Are watches just an insecure guy thing? Are watches just an insecure guy thing?

Are watches just an insecure guy thing?

Time+Tide

Editor’s note: In one of our favourite Sandra stories of all time, she takes aim at all the sacred cows of watch collecting, and skewers them. In style.

When I talk with other women about watch collecting, the most common reaction runs along the lines of, “Oh, that’s just a sad guy thing” or “I totally don’t get why my husband bought such an expensive one/has to own so many/is so geeky about them …” Or even, “Ha! Boys’ toys – you know what they’re a substitute for …”

So yeah, a luxury watch is really just a much more portable version of a muscle car or a mid-life Harley-Davidson. Compensation. For something. Sure, it’s also “a reward for all those years of hard work”. But, in truth, that watch/car/bike is a grown-up security blanket. And, as Linus knows, it’s hard for a guy to live without one.

OK, so I’m heading deep into cultural/gender stereotyping territory here. But there’s science and study to back it up – from the seriously academic (Cambridge Professor Simon Baron-Cohen) to the pop psychology of John Gray’s Men Are from Mars, Women Are from Venus. (And let me say it now: I do know watch-guys to whom very little of the following applies. You know who you are.)

So, how can watches be a cure for insecurity? Let’s break it down …

The need to compete – and win

Guys, if you don’t believe that you are socialised from birth to compete, you’re kidding yourselves.

Case in point: I belong to several watch-guy Group Chats and one watch-girl group. The difference is fascinating. Among the guys, a good 70 per cent of the conversation (the watch-specific conversation, that is) boils down to two essential questions:
First: How much does Ref. X cost? Followed by, “How much less than that can I get it for?”
Second: Can I get a Ref. Y? Followed by (more importantly), “Can I get one before anyone else does?”

It’s all about competition – the winning of which feeds a guy’s sense of security/superiority. It’s that simple. (FYI: the girls talk more about the provenance, craftsmanship, design and even – blimey! – the mechanical functions.)

To parse another thing that guys do: they see a watch all over social media, read about it in all the magazines … it quickly becomes the It-Watch, which they also start obsessively wanting. “Everyone who is anyone has X, so I have to have it too.” (Unsaid: in order to be “one of that elite group”). Classic example, the Patek 5711 – with a Tiffany stamp being the ultimate prize.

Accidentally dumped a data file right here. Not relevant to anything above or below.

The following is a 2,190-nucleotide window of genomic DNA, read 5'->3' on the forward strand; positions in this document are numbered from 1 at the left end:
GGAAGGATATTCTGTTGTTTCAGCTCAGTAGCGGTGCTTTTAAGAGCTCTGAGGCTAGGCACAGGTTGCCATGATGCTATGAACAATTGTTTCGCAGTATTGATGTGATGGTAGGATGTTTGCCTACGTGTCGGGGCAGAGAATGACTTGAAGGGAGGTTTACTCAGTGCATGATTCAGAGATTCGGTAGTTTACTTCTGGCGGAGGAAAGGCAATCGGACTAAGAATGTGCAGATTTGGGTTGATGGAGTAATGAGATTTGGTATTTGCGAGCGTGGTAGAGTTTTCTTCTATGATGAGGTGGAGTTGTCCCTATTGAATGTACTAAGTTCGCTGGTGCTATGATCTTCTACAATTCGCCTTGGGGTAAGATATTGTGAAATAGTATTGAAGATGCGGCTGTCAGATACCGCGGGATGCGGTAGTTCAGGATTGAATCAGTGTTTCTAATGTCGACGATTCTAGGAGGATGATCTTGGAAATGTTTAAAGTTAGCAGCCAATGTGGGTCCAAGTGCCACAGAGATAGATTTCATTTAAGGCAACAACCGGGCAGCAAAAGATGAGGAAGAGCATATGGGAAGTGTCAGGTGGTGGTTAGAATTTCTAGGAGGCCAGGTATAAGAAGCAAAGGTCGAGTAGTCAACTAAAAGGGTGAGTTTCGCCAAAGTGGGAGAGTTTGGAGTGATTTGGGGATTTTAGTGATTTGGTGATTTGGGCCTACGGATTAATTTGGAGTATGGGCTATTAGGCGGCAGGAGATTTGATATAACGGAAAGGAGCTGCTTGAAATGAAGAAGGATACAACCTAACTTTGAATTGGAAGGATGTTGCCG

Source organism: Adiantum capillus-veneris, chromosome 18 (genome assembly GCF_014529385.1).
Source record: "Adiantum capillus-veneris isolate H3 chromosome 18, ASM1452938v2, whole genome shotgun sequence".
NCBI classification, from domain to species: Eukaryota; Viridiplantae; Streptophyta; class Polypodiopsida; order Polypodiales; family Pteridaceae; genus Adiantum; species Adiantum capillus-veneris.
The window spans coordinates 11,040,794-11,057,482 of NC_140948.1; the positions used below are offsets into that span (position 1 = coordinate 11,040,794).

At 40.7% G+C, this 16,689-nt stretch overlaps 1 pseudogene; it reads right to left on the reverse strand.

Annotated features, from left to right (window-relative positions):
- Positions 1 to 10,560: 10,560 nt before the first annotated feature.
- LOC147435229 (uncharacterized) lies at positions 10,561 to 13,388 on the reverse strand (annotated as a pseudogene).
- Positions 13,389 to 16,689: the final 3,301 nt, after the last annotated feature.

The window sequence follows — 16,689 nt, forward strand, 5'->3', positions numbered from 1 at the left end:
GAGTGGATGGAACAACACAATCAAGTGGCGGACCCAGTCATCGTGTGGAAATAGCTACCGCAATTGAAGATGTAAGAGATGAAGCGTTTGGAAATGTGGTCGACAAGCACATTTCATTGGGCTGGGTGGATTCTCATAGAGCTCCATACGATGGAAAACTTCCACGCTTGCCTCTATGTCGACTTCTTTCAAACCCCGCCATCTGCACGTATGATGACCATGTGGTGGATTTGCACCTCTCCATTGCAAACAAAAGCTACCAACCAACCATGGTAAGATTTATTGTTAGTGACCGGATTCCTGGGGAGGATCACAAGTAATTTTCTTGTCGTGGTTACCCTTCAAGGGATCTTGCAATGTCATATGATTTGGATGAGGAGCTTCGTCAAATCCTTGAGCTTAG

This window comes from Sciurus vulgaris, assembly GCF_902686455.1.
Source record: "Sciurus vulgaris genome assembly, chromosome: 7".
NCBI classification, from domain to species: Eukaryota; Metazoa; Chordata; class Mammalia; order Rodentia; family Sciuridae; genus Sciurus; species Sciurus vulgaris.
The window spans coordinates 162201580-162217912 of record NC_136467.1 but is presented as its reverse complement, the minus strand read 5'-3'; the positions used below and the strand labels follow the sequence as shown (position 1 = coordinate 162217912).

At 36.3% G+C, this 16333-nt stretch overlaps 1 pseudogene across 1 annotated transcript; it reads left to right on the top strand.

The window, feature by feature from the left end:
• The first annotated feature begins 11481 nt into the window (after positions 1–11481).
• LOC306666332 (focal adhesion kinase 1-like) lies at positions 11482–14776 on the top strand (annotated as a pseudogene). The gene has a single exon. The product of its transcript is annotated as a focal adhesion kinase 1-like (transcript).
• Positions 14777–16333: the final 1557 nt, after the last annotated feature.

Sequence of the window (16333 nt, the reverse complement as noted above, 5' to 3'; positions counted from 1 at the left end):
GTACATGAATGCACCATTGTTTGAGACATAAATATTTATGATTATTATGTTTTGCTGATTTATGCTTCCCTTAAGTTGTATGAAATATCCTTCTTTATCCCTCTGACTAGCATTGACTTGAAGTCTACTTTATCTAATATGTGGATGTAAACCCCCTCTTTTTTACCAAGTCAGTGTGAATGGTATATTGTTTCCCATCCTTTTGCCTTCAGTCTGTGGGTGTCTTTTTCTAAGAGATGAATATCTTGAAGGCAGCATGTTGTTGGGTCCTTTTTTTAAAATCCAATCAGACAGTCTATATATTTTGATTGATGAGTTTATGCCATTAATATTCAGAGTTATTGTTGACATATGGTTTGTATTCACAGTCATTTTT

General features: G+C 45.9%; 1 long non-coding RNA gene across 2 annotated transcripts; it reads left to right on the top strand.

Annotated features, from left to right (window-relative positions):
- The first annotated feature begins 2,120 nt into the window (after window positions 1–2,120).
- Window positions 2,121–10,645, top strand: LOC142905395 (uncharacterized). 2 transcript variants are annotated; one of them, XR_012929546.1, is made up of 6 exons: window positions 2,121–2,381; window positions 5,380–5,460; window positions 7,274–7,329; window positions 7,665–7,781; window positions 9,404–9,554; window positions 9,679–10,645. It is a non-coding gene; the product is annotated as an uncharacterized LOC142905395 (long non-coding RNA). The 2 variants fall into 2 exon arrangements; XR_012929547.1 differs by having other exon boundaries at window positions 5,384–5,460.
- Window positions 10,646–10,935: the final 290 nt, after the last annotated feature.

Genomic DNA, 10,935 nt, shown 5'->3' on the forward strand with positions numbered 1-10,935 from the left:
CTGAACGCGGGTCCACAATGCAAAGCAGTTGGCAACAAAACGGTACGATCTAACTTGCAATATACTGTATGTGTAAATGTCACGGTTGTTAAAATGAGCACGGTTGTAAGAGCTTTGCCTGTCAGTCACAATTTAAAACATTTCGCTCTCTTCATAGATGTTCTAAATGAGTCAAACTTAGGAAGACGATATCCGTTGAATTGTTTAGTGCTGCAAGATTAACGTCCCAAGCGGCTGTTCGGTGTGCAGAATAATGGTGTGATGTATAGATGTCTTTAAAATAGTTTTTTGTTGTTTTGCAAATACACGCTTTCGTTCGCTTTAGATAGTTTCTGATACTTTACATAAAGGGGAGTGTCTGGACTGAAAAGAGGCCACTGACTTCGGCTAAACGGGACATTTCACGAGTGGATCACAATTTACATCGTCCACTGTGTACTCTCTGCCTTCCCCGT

Dawson when he sees Pacey wearing a Tiffany 5711.

The status thing

That need to compete all boils down to men’s pursuit of women and status (or, more accurately: pursuit of status, which in turn attracts a mate). But aren’t luxury watches just today’s version of the buffalo that Paleolithic Pete killed and brought home for dinner? (The bigger and badder the buffalo, the better wife/more wives he got.)

Evidence: more than once, when I have admired or commented on a guy’s watch, his body language (sort of a puffing-up thing) suggests that he thinks I’m impressed/fascinated by him. Actually, no – it’s the watch. But I get it … some women do see an expensive watch as an indicator of “catch-worthiness”.

Here’s another question: who will it really impress? None of the watch-guy groups I belong to has more than three or four women – and, to the best of my knowledge, we are all off the market. So I hardly think they want to impress us. But impress each other? Oh, yes. And that’s a great antidote for insecurity. It’s that old dog-and-lamp-post thing, I guess.

The camaraderie thing

Guys talk about subjects – sports teams, superhero movies, gadgets, cars, watches. They form whole friendship groups based on these topics. Bonding over things – stuff they know facts about and therefore feel secure with – is the easiest way to avoid real conversations (y’know, the empathising, feminine kind – the yucky, could-make-you-feel-vulnerable kind).

And bonding over things that women don’t get (or, at least men assume that women don’t get) is the best of all. That’s why football (especially scores) and cars (especially knowing the performance stats) and – yes – watches (rattle off those Rolex and Patek reference numbers, boys) might have been tailor-made to make guys feel secure.

Hey, look at all my stuff.

The size matters thing

Mine’s 45mm. And it’s all-black. Looks super-aggressive. A great big hunk of a watch. Yeah, and it’s waterproof to eight kilometres. And, yeah, literally, could stop a bullet …

Nothing to add there, really.

The men’s jewellery thing

“Watches are the only form of jewellery that is acceptable for men.” Said, invariably, by men. C’mon guys – if you want to wear multiple rings or gold chains, what’s stopping you? Oh, I see. But that need to conform to the cultural stereotypes – isn’t that a bit of an insecure guy thing?